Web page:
August 6 by Conga
Implementing CPQ is much more than a technology implementation. When done properly, it transforms the way enterprises price and sell their products and services. Having delivered many successful CPQ transformations in my career, I’d like to share my experiences around planning for a successful programme.
Preparation Is Key
The more thought that goes into a transformation before the technology implementation starts, the more successful the transformation will be. More value will be delivered to your organisation, with reduced risk.
Firstly, align your transformation to your strategy. From your Go-To-Market strategy to your overall architectural and roadmap, having a clear vision of where you want to go makes actually getting there much more likely.
Strategy alignment will also generate clear objectives for your transformation programme and can include principles that will drive the design of your future operating model. Objectives must be accompanied by KPIs that baseline your current performance and demonstrate the improvements that the transformation will deliver.
It is crucial to obtain executive sponsorship at this stage. Commitment from the top, including pledging resources, demonstrates the importance of the transformation to your organisation. This leadership must be visibly maintained throughout the programme.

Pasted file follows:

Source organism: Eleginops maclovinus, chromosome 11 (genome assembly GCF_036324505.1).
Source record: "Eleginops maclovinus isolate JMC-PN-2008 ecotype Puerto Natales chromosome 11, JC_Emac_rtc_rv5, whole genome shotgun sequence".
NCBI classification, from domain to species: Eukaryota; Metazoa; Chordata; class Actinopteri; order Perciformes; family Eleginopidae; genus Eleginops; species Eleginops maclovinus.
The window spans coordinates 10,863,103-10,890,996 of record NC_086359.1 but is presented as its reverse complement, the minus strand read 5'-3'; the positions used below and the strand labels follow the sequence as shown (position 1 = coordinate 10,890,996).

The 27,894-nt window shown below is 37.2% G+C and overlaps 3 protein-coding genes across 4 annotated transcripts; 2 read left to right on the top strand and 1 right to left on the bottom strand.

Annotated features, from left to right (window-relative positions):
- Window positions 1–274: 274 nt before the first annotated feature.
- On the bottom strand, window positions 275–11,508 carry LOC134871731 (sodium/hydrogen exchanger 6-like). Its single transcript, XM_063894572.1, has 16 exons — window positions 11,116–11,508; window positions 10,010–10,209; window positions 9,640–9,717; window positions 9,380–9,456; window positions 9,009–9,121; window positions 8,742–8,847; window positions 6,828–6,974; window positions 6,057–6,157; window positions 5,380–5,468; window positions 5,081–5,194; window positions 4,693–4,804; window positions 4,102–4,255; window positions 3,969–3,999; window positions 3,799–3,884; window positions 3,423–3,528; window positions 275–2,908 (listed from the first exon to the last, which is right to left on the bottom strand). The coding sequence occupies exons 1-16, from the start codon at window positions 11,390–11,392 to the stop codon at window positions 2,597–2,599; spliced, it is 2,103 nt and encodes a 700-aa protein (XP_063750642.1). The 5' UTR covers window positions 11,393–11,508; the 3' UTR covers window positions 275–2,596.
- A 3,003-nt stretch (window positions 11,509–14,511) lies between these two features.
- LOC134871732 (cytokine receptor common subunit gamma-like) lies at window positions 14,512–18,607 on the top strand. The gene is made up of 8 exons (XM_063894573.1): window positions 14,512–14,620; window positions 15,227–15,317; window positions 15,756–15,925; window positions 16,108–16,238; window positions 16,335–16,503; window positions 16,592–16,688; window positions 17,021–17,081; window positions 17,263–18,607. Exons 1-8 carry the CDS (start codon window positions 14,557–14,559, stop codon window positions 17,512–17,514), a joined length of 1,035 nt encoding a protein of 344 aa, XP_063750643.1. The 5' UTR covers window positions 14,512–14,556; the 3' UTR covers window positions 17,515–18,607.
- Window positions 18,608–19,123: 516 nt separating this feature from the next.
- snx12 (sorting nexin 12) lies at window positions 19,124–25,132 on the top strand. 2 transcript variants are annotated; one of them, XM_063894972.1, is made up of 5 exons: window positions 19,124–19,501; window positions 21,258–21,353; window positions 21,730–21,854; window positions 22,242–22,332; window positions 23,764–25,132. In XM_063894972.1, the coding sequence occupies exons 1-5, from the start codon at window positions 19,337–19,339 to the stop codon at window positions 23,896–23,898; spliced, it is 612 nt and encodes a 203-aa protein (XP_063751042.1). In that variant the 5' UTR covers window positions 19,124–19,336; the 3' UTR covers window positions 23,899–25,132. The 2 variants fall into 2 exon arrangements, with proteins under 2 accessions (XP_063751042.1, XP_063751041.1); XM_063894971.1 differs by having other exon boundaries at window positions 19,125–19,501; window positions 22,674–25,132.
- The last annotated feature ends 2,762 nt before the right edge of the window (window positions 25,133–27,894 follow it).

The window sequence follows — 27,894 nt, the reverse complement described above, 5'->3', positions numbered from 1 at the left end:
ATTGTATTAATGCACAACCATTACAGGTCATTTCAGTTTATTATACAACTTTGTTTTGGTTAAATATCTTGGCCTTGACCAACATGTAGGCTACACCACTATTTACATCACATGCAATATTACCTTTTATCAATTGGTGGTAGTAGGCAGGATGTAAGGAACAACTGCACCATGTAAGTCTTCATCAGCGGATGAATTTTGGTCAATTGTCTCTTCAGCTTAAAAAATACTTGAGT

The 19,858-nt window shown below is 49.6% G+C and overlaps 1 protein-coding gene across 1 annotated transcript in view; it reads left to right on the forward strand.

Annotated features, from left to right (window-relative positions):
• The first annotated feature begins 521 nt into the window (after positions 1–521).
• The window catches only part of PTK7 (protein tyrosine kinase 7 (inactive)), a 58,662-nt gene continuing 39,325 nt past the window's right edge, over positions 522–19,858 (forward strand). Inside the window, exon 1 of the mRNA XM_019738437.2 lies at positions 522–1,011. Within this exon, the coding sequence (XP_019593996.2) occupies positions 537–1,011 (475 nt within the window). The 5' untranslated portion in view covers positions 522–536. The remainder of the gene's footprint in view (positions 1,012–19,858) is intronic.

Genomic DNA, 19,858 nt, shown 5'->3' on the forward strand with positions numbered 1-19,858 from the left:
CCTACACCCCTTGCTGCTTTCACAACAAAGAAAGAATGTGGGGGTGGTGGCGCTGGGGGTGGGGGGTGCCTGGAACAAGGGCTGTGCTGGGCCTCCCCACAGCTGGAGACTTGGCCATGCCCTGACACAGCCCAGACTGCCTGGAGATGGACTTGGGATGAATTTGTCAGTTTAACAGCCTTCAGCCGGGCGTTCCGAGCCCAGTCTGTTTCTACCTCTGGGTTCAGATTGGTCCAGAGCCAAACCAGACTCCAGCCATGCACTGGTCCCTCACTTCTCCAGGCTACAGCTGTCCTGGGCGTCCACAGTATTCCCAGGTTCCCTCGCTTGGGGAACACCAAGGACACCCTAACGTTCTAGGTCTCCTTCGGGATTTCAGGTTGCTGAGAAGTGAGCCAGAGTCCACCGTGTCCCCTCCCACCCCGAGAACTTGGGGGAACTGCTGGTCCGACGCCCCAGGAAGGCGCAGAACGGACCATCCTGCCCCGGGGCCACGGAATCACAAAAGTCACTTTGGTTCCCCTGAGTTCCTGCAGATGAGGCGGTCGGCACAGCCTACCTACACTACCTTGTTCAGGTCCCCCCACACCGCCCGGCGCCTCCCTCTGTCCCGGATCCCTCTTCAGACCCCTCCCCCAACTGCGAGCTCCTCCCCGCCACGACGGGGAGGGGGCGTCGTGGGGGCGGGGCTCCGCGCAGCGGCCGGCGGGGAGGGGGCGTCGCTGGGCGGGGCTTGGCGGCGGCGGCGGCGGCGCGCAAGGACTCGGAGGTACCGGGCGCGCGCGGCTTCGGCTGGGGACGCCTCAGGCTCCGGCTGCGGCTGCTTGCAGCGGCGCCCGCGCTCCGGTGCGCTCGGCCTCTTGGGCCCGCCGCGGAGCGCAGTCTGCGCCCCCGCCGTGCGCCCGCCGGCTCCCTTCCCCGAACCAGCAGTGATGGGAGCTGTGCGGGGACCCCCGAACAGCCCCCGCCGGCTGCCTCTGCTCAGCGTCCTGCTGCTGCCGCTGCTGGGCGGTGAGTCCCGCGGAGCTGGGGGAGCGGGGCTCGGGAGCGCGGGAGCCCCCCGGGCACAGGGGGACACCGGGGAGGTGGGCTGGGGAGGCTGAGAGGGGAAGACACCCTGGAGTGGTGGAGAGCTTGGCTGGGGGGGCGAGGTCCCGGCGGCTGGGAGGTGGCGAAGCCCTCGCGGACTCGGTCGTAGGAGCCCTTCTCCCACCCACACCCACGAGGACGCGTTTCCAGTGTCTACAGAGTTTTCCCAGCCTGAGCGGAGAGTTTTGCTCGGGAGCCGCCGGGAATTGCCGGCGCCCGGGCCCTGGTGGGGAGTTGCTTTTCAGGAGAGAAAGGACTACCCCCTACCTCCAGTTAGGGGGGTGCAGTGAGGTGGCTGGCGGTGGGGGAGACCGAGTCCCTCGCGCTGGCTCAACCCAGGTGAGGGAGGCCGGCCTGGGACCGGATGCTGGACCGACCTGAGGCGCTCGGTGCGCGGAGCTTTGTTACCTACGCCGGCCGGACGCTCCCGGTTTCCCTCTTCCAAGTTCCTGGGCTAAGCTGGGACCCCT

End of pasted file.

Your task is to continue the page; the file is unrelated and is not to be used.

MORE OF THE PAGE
Now, on to the CPQ-specific preparation – product & pricing rationalisation. Typically, products and pricing evolve over time; products are added and pricing models change, often without retiring the previous ones nor providing a holistic view of the desired future state model. This results in product proliferation and pricing complexity. Your transformation is an opportunity to rationalise and remove complexity, retire old products, and to simplify your pricing models. Without rationalisation, products and pricing can take longer to design and build, and you may pay more for their in-life maintenance after the implementation closes.
Early Value Delivery
Delivering value early via phases has many advantages, so I am always surprised when programmes go for a “big-bang” approach. On paper, a single large release may look cheaper, however:
Delivery risk is higher. There are more things that can go wrong with less time to correct, more stakeholders to engage, more integrations, and so on.
On paper, multiple phases may take a little longer and therefore cost more. However, in practice, big slippages are far more likely with a single release.
An initial phase starts delivering value earlier. If you look the business case, your programme may start to self-fund, but it is certainly likely to offset the additional cost of multiple releases.
An early release gives you the ability to flex as your business changes and act on feedback, by incorporating changes in subsequent releases, as well as building momentum and positivity around the programme.
You need to choose a way to split your scope into multiple phases; typical dimensions are Business Unit / Team, Region, Country and/or product categories.
Celebrating Success and Continuous Improvement
Finally, after your first go-live you can start to measure the KPI improvements against the baselines you previously defined. You should plan for a culture of continuous improvement, considering how your new solution will be supported from business and technical standpoints.
I hope you find these recommendations useful. Please reach out to me on LinkedIn if you would like to discuss these further.